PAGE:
My argument, simply, was that there's no undue hardship in the specific accommodation being sought. He didn't want a gender-segregated environment; he chose to isolate himself by taking online courses, and was simply asking to be excused from a single group assignment in an otherwise-online course. In respect of the same assignment, other students had been excused in the past, without any unfairness resulting to other group members.
While I've seen one legal commentator argue that it's wrong to accommodate this student, the vast consensus among lawyers and legal academics appears to be consistent with my conclusion: The decision to accommodate was the only correct decision in light of the Human Rights Code.
However, there's a significant backlash - people consider this result to be unacceptable, and think that the Code should be changed.
I think this calls for a closer analysis of why.
Why is this result argued supposedly unacceptable?
Professor Paul Grayson, who is the professor of the course in question and defied his Dean to refuse to accommodate, was published today in the Globe. He argues that the Code is out of touch with Canadian values because it leads religious rights to "trump" gender rights. He points to gender segregation in publicly-funded swimming pools, which "are likely to engender feelings of inferiority in girls", and that it leads to a feeling among young men that it is natural and desirable that they seek and obtain gender-segregated environments.
The result, Professor Grayson argues, is that "the rights of female students are suffering from religious compromise at all levels of education."
Religious Rights Do Not "Trump" Gender Rights
The claim that there's a hierarchy is false. There's really no cogent line of reasoning to suggest that excusing this student from a group assignment would have resulted in unfairness to the girls in the class, or elsewhere, directly or indirectly. So there's no interest competing or conflicting with this student's religious rights.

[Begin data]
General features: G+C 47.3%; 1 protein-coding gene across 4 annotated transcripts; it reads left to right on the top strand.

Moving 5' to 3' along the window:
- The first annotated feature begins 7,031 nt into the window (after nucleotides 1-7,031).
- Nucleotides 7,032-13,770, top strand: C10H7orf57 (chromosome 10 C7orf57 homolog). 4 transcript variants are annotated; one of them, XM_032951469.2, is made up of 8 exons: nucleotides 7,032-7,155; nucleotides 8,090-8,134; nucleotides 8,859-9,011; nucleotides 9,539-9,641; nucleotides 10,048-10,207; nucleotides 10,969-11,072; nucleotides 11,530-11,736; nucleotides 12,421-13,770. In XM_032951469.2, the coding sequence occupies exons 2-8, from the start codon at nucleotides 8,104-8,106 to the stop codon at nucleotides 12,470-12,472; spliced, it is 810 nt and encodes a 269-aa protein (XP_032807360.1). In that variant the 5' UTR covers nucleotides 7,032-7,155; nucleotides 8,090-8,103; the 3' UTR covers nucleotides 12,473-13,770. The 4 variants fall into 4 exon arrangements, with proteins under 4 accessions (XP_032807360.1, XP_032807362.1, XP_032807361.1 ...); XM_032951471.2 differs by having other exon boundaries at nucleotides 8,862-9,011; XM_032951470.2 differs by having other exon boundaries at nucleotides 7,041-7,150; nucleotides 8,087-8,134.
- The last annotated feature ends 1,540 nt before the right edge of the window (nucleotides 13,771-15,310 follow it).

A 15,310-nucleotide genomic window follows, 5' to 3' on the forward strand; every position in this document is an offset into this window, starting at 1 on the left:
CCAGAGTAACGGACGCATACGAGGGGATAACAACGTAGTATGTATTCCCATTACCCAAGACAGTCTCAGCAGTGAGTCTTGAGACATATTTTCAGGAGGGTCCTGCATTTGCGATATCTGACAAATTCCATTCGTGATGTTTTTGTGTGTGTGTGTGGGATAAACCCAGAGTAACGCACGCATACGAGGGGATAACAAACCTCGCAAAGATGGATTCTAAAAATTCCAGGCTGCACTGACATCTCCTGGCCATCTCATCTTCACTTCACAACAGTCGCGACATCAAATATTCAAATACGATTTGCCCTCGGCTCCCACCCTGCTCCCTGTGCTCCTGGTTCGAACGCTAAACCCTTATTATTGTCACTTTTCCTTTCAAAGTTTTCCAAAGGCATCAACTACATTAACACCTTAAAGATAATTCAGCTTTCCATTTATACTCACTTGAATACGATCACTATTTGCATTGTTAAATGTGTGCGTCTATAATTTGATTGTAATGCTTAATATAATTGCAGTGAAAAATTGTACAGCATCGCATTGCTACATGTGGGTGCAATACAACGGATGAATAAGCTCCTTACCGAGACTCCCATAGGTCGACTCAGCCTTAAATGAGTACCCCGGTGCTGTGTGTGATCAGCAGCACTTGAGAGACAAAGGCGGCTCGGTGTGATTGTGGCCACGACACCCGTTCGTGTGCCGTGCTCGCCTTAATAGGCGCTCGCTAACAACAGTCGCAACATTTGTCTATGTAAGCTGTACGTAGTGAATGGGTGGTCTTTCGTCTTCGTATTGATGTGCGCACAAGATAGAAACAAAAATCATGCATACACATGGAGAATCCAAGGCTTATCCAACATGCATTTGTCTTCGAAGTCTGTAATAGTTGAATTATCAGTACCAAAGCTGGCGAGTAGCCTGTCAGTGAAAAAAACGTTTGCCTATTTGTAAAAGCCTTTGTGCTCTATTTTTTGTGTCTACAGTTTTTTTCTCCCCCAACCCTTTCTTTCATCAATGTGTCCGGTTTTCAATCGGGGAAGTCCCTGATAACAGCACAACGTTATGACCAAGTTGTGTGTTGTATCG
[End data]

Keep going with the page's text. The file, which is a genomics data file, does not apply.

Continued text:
The request to work alone isn't even inherently demeaning to women. (Indeed, gender segregation isn't inherently demeaning to women in general, as it becomes a reciprocal obligation on both men and women. It's the reasons for gender segregation that can, in some faiths, be demeaning to women. But that reason is very distant from this request itself, which isn't even for such segregation.)
Most of the outrage is based on 'slippery slope' positions or broader and unsubstantiated extrapolations - if we accommodate this request, where does it stop? Should we start requiring female students to cover their faces? Create gender-segregated classes? Keep women off campus? Will this accommodation lead to restrictions on personal liberty, to people in public places being required to change their behaviour to conform with the religious values of others?
Those are absurd suggestions, and do not in any way flow from the Code principles leading to the conclusion that this student needs to be accommodated. There's no slippery slope here; there are pretty clear legal doctrines delineating where the obligation to accommodate stops. This case is on one side of the line; those other extreme cases are easily on the other side. In other words, they are not appropriate analogies to use to illustrate wrongness of this result.
What the Professor takes issue with is the pervasiveness of the value system, the notion that gender segregation is an acceptable way to live one's life, because the fact that people live in accordance with that belief system marginalizes women.
Indeed, there is very little doubt that many religious and cultural practices - across a fairly wide range of groups - marginalize women. But it is absolutely not the case that the Code protects that marginalization, (except in very specific contexts, such as the Catholic Church refusing to ordain women). A man cannot justify an assault against a woman on the basis of religious beliefs. Outside of certain religious institutions, an employer cannot justify refusing to hire or promote women on religious grounds. A service provider generally cannot refuse to serve women, or serve women differently, for religious reasons. The Code quite expressly prohibits all of these things, and is actually an extremely important statute for gender equality.
Ultimately, I don't think I'm misstating Professor Grayson's position if I say that he believes that gender segregation is socially unhealthy, and therefore a religious desire to avoid working with female peers should not be accommodated, regardless of the nature of the specific accommodation sought.
Which doesn't seem unreasonable when framed that way. But the problem is in its implications: It requires us to evaluate the merits of religious belief systems, and to decide which religious beliefs are entitled to accommodation and which ones aren't.